In the latest summary guidance, the WHO has stated that there may be an increased risk of hepatocellular cancer particularly from aspartame.


So where does this all leave artificial sweeteners? Will our taste for artificial sweeteners turn sour?

Certainly, there is a lot more epidemiological evidence to be gathered.

If we compare artificial sweeteners to smoking than it is unlikely that anything like the level of harm that is caused by smoking will ever be discovered. However, the situation with NSS is very different to smoking in that they were conceived to confer widespread health benefits by virtue of reducing calory consumption, and smoking is a completely unnecessary activity, whereas fluid hydration is most definitely not. If these health benefits are not acquired or if they prove detrimental to health, then it is likely that many will be dissuaded from consuming them or return to natural sugars, not that that would pose any problem for the soft drink industry. It is also worth emphasising that sugar consumption isn’t good for the health and there are some studies which suggest a role in carcinogenesis.

Another disappointing feature of the epidemiological data, is that NSS seems to be associated with increased obesity, hypertension and stroke in the long run but no one is sure if this is genuine causality or confounded by other behavioural factors which were not accounted for in these studies.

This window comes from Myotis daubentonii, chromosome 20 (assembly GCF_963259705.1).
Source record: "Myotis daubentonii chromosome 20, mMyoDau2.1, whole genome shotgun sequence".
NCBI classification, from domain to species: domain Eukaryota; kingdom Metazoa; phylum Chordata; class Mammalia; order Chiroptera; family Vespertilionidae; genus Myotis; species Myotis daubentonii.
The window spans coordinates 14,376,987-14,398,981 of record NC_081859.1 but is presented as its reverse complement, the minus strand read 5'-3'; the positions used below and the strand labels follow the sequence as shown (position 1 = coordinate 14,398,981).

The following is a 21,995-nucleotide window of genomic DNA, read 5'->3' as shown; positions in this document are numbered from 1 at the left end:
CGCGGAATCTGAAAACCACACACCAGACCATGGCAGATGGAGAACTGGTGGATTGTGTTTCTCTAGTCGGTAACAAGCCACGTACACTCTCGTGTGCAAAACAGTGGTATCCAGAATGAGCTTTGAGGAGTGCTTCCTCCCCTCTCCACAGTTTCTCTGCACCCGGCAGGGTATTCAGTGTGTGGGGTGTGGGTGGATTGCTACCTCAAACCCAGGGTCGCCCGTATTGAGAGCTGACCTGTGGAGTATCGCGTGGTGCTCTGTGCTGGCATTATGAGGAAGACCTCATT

It is unlikely that NSS will be banned particularly when considering that cigarettes and alcohol, which are far more damaging are not prohibited, but there maybe changes in practice due to people’s expectation, our understanding of the risk, consumer forces and the potential development of newer alternatives. Rather we will need to make our own decisions.

It is well known that calory restriction can potentially increase lifespan. It makes sense that if we give our metabolism less (unnecessary) work to do that it will fare better in the long run and perform faultlessly for the long run. But we can only take shielding ourselves from the environment so far and will be motivated by many things that lead to living a fuller life. I think it’s reasonable that we should expect at least a little flavour in our drinks from time to time.


1) Summary of findings of the evaluation of aspartame at the International Agency for Research on Cancer (IARC) Monographs Programme’s 134th Meeting, 6–13 June 2023

2) IARC Hazard classification 

3) Health effects of the use of non-sugar sweeteners: a systematic review and meta-analysis

4) Non-sugar sweeteners and cancer: Toxicological and epidemiological evidence

5) Dietary glycemic index, glycemic load and cancer risk: a meta-analysis of prospective cohort studies